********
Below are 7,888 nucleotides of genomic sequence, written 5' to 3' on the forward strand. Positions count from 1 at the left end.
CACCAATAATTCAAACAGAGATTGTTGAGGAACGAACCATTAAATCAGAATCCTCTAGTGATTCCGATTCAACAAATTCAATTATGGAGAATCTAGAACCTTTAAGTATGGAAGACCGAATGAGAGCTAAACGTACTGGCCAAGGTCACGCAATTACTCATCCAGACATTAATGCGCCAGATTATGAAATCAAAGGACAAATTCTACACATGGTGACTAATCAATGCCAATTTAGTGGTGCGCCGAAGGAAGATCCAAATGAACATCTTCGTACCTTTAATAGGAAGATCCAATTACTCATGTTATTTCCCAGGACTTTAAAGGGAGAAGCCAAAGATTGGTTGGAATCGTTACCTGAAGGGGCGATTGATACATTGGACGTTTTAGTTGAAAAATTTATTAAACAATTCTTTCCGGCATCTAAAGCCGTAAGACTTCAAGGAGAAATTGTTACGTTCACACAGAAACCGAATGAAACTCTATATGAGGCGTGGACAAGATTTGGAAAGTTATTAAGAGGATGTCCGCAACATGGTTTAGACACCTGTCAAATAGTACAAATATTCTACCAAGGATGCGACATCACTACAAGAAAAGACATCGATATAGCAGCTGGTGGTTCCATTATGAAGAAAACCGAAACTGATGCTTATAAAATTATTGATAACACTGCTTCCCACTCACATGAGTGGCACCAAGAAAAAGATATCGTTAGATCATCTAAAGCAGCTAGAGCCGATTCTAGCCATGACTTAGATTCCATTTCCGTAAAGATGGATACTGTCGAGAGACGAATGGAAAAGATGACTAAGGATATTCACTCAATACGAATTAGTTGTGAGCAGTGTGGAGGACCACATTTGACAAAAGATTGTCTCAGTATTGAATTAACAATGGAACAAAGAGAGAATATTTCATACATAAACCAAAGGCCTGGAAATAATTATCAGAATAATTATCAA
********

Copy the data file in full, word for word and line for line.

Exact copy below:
Below are 7,888 nucleotides of genomic sequence, written 5' to 3' on the forward strand. Positions count from 1 at the left end.
CACCAATAATTCAAACAGAGATTGTTGAGGAACGAACCATTAAATCAGAATCCTCTAGTGATTCCGATTCAACAAATTCAATTATGGAGAATCTAGAACCTTTAAGTATGGAAGACCGAATGAGAGCTAAACGTACTGGCCAAGGTCACGCAATTACTCATCCAGACATTAATGCGCCAGATTATGAAATCAAAGGACAAATTCTACACATGGTGACTAATCAATGCCAATTTAGTGGTGCGCCGAAGGAAGATCCAAATGAACATCTTCGTACCTTTAATAGGAAGATCCAATTACTCATGTTATTTCCCAGGACTTTAAAGGGAGAAGCCAAAGATTGGTTGGAATCGTTACCTGAAGGGGCGATTGATACATTGGACGTTTTAGTTGAAAAATTTATTAAACAATTCTTTCCGGCATCTAAAGCCGTAAGACTTCAAGGAGAAATTGTTACGTTCACACAGAAACCGAATGAAACTCTATATGAGGCGTGGACAAGATTTGGAAAGTTATTAAGAGGATGTCCGCAACATGGTTTAGACACCTGTCAAATAGTACAAATATTCTACCAAGGATGCGACATCACTACAAGAAAAGACATCGATATAGCAGCTGGTGGTTCCATTATGAAGAAAACCGAAACTGATGCTTATAAAATTATTGATAACACTGCTTCCCACTCACATGAGTGGCACCAAGAAAAAGATATCGTTAGATCATCTAAAGCAGCTAGAGCCGATTCTAGCCATGACTTAGATTCCATTTCCGTAAAGATGGATACTGTCGAGAGACGAATGGAAAAGATGACTAAGGATATTCACTCAATACGAATTAGTTGTGAGCAGTGTGGAGGACCACATTTGACAAAAGATTGTCTCAGTATTGAATTAACAATGGAACAAAGAGAGAATATTTCATACATAAACCAAAGGCCTGGAAATAATTATCAGAATAATTATCAA